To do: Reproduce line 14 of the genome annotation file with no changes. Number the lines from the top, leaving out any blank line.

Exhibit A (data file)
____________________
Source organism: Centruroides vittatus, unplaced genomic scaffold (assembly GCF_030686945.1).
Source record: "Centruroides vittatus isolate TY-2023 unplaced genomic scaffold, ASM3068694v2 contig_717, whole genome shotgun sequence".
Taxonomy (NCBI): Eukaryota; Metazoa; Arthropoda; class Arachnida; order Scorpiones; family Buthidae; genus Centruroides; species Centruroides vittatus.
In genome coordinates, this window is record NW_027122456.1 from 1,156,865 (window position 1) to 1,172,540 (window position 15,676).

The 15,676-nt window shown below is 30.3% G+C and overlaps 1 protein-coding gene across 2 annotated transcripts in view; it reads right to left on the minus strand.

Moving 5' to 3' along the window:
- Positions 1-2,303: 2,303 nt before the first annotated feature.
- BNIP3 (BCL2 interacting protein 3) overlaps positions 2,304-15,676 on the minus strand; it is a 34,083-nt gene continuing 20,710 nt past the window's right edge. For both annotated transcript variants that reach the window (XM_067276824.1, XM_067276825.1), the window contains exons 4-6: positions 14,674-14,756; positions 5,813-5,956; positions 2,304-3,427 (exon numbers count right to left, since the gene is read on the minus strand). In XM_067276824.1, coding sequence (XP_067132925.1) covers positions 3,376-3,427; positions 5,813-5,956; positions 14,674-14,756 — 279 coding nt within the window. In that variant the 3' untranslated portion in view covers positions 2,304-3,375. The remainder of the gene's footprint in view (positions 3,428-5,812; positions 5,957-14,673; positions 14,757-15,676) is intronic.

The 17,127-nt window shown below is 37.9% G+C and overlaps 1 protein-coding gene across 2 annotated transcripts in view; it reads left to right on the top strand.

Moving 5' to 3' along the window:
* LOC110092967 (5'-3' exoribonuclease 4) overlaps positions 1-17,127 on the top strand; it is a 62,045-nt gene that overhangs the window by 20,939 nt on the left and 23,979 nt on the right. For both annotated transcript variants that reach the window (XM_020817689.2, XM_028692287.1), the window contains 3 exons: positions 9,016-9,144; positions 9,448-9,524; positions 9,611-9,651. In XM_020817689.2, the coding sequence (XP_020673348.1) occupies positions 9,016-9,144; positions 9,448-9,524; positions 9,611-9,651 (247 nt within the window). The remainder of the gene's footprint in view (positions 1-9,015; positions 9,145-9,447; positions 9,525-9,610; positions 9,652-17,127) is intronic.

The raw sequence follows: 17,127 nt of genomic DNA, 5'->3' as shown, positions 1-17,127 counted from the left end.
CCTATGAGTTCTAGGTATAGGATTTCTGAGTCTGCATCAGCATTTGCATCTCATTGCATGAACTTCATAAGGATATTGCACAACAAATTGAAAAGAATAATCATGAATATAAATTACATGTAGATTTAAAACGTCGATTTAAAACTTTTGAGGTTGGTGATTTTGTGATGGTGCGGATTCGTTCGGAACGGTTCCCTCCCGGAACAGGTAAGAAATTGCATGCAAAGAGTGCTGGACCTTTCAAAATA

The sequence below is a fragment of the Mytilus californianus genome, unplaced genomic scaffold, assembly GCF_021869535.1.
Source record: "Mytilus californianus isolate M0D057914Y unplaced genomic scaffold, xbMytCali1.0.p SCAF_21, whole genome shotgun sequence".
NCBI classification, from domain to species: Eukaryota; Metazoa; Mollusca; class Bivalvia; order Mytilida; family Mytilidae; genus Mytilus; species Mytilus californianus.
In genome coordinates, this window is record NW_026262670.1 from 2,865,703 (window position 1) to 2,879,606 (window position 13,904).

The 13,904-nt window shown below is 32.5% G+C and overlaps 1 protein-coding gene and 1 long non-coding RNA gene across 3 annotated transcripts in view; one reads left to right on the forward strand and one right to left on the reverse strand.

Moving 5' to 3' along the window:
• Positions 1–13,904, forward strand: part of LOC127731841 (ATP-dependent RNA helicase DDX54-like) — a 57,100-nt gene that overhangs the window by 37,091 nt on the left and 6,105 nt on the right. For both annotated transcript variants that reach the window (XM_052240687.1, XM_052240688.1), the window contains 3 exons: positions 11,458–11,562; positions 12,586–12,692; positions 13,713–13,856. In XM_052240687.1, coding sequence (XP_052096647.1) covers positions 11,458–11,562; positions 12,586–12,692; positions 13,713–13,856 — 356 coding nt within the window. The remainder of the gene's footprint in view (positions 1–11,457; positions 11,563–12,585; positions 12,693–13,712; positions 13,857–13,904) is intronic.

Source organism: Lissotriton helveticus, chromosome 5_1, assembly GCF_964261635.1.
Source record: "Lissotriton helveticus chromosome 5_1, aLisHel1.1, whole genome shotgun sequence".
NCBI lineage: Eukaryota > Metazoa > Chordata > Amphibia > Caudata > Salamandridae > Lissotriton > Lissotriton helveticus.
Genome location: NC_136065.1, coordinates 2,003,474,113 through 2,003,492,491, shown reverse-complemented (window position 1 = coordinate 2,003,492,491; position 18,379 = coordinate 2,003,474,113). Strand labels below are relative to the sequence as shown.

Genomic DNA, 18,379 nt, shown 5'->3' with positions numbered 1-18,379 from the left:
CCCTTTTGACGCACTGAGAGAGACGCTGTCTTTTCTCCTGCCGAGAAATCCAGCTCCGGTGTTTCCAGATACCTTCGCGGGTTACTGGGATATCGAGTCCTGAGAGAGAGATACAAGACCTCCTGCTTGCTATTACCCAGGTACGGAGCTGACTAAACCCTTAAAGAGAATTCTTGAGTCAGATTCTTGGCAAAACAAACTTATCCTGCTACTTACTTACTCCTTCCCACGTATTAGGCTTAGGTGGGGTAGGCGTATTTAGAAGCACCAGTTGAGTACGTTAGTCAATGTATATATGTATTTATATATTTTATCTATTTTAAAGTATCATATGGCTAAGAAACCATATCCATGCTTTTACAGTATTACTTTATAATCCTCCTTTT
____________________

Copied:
The sequence below is a fragment of the Mytilus californianus genome, unplaced genomic scaffold, assembly GCF_021869535.1.